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2017 was an eventful year to say the least (and a few other choice words). There were lots of moments that gave us pause and made us angry, empowered, and caused many of us to stand up and say something. So on our Geek Girl Riot 2017 special, we needed to talk about the amazing and the downright awful femme-driven news stories and we’re not holding back. AND while we’re glad to see 2017 go, all the incredible shows, movies, comics, books, and art that happened last year made the world seem a little brighter. And there is so much that still needs to be achieved in the year ahead.
Sherin, Day, and Soma got together to chat all things 2017—including their fave picks, things they want to leave behind, and what they’re looking forward to in 2018. They dig deep into what the year was gravely missing, and what they want to see more of from the world, and from the art we create. Sam also jumps in to give her winter roundup of YA books you need to read. Here’s to one last Riot for 2017, and cheers to the new year!
You’ll find everything our Rioters talked about below, along with a transcript and reading list from Sam below:
– We see more diversity and representation in the media – The shakeup by women – We’ll use our convictions from 2017 and take it to the polls
Sam’s YA Winter Roundup – Transcript:
It’s Sam here with even more young adult novel recommendations. A lot of people have been putting out their year end lists, but since I already talked about the books I read in the first half of 2017 back in June, this time I’m focusing on everything I’ve read in the last six months. Well, not everything, but the ones I think you need to pay attention to.
First of all: as you may—or may not—recall, at the end of my Spring round-up, I mentioned a handful of books I’d been looking forward to. I think I actually managed to get my hands on each of those books, so let me refresh your memory and tell you about them.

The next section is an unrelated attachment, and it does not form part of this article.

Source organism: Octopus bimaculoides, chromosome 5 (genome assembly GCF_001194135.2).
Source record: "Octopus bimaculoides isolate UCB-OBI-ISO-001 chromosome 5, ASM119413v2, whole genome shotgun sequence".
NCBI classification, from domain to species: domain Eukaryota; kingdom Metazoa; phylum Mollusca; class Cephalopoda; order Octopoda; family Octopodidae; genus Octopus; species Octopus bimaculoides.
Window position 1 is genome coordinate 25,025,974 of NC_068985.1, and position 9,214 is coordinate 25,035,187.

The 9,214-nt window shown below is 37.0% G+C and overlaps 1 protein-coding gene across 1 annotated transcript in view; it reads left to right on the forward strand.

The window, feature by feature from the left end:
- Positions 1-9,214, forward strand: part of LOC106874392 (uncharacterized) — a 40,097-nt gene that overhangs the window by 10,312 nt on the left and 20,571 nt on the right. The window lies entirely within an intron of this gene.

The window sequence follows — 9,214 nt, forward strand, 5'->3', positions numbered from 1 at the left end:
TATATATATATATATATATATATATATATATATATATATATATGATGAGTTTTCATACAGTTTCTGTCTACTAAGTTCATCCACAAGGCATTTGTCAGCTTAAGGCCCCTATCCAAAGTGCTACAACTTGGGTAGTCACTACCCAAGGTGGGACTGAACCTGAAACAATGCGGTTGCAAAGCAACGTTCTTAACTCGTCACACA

In September, I was lucky enough to meet a trio of amazing lady writers when they were in Toronto: Angie Thomas, author of The Hate U Give, Becky Albertalli, author of Simon vs the Homo Sapiens Agenda and The Upside of Unrequited, and Julie Murphy, author of Side Effects May Vary, Dumplin’, and Ramona Blue. With the exception of Sides Effects May Vary, I’ve read all of those books and I recommend you do the same, but the one I wanted to talk about was Ramona Blue. I’m not gonna lie, it’s a pretty hefty book, but it’s an easy read and one that I think is needed. The protagonist, Ramona, has always identified as a lesbian, but when she starts to fall for her male childhood best friend, she realizes that she doesn’t have to limit her sexuality. It’s very much a character study so while there is a plot, it’s almost secondary to the character development, but Ramona and her friends—including Freddie, her new love interest—are interesting enough to keep you turning the pages.
And if you liked Angie Thomas’ The Hate U Give, you should pick up Nic Stone’s Dear Martin. It also talks about racial profiling and touches on the Black Lives Matter movement, but it’s done in a totally different style than The Hate U Give. It’s a lot shorter for one thing, and there are passages that are structured more like a script than a novel, which makes it a quick read. The title comes from the protagonist’s pet project—to live his life the way Martin Luther King Jr. did, which involves him writing imaginary letters to Dr. King in times of distress.
A book I absolutely loved was Francesca Zappia’s Eliza and her Monsters. I borrowed a digital copy from my library, but I’m going to need to invest in a physical copy for myself soon—this is the type of book I’ll want to revisit. Basically, Eliza leads two lives—the one where she’s a social outcast in school, and the other where she’s the creator of a wildly popular webcomic. Nobody knows about Eliza’s secret online life, until the comic’s biggest fan starts at her school and Eliza finds herself wanting to open up to him. The book combines traditional prose with panels from the webcomic and online correspondence, and it’s so much fun.
Another book that I want to invest in is Mackenzi Lee’s The Gentleman’s Guide to Vice and Virtue. A bisexual British lord goes on a grand tour of Europe with his best friend who he also happens to be in love with. Honestly, do I have to say anymore? It’s historical and fabulous, and I’m pretty sure there’s a sequel in the works that focuses on a secondary, possibly asexual character, and I’m so ready for it.